Campus & Community / Magazine Feature

Volunteers turn out in droves for Project Homeless Connect

Project Homeless Connect (PHC) turned DU’s Gates Field House into a one-stop shop for resources for the homeless on April 20. Some 525 homeless people showed up to get help with services that included health care, housing, job searches and on-site interviews, haircuts, food stamps and access to other benefits. More than 900 University of Denver students, faculty and staff turned out to volunteer, with many working one-on-one with homeless individuals and families, helping them access services.

More than 100 cities around the country host PHC events in an effort to end chronic homelessness, but this was the first time such a program was hosted by a university, said Philip Mangano, executive director the U.S. Interagency Council on Homelessness, who spoke at the event.

During the event, Denver Mayor John Hickenlooper thanked the University for its partnership with the city and its commitment to help end homelessness. He gave Chancellor Bob Coombe a proclamation announcing that April 20 is officially “DU Volunteer Day in Denver Day.”

Graduate School of Social Work Office Manager and PHC volunteer Jennifer Ratico worked with a middle-aged man who’d been homeless for several years.

“He told me that he didn’t expect to get more than a sandwich out of this, but he left with shoes, socks, underwear, food and a legal referral for help with Social Security issues,” Ratico says, noting that he even was able to clear up his tickets at a Homeless Court held at DU’s Sturm College of Law.

The city began hosting PHC events in December 2005 through a partnership between the Mile High United Way and Denver’s Road Home, the city’s 10-year plan to end homelessness. The University joined in following the annual Provost’s Conference in October 2006, hosted by DU Provost Gregg Kvistad. At the conference, University officials explored ways to more formally join research and service efforts with the city’s agenda and identified homelessness as a key area for collaboration. In the months leading up to the event, DU faculty members have undertaken projects that utilize PHC as a research opportunity; they’ll continue to contribute to Denver’s Road Home for several months.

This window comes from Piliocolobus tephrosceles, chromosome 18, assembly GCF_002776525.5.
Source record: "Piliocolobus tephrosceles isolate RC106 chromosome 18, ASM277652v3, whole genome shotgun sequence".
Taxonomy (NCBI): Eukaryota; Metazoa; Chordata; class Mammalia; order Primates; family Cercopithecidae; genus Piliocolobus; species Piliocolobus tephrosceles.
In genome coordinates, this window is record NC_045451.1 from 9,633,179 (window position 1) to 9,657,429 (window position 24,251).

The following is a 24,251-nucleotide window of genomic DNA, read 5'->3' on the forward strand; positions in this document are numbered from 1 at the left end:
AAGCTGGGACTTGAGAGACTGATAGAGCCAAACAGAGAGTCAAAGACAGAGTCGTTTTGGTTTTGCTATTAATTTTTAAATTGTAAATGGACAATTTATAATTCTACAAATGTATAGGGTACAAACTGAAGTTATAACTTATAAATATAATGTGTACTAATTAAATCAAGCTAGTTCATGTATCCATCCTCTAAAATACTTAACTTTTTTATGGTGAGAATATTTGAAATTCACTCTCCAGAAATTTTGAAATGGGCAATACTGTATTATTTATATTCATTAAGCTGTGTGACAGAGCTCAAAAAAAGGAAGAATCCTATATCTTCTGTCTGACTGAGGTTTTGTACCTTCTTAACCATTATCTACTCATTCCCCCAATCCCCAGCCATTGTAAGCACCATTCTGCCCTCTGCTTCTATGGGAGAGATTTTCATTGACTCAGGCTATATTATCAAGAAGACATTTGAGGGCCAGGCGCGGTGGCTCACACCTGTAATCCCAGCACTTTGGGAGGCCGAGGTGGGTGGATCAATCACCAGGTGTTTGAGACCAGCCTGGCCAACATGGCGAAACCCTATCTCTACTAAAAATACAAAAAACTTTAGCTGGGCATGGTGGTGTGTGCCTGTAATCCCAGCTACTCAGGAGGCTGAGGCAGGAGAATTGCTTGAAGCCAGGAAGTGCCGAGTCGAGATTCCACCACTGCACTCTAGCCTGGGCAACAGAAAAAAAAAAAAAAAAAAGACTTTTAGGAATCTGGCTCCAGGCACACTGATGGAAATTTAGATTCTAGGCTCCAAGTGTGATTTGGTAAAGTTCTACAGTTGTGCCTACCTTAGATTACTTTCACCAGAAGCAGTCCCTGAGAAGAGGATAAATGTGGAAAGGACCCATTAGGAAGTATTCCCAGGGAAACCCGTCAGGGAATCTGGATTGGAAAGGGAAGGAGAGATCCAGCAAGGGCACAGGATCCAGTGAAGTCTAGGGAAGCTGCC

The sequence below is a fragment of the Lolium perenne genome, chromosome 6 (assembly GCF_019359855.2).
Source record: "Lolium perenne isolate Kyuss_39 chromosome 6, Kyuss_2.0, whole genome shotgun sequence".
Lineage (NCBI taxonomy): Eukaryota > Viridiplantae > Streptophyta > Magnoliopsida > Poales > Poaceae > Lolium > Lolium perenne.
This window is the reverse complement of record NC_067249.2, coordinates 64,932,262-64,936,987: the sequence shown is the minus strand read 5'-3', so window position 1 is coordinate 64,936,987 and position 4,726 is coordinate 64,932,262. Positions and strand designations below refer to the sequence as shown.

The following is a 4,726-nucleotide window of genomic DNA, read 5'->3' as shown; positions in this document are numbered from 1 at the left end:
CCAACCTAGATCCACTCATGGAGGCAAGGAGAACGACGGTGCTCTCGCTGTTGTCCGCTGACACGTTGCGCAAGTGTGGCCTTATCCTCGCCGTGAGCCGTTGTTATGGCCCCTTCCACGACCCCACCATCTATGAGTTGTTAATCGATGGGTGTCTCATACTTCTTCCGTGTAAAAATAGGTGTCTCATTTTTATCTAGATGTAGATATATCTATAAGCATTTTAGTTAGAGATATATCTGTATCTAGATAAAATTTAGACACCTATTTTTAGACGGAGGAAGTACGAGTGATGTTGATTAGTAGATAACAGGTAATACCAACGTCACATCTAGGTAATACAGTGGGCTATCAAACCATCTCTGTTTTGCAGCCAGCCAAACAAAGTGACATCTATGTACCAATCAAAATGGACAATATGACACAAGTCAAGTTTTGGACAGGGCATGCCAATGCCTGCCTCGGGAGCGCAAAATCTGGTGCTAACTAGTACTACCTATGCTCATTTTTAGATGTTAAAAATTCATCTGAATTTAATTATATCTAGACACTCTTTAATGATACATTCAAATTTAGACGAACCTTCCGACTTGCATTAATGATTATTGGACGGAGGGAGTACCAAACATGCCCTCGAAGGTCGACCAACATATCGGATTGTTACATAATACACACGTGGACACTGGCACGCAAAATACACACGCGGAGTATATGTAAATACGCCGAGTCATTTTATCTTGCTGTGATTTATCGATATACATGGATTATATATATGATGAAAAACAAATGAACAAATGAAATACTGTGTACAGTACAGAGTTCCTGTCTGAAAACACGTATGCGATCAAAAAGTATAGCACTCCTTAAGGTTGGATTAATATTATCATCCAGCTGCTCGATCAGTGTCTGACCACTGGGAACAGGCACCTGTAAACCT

“In addition to providing facilities for Project Homeless Connect, DU is proud to assist the City of Denver and Mile High United Way with important research conducted by our faculty,” Kvistad says.

In January, DU designated $25,000 in grant money for research projects specifically dedicated to the homelessness initiative. Researchers monitoring the attitudinal change among volunteers conducted pre-event surveys when they registered to participate. Volunteers will also receive a post-event survey. Another study will ask participants and volunteers to help determine what about PHC works well and what should be changed. Yet another study will focus on health care savings as it relates to PHC.

“When a lot of people think about DU being connected to the community, they don’t think about the homeless community,” Ratico says. “It’s especially important that a university like DU reaches out into a community that would be overlooked and show that they really care.”

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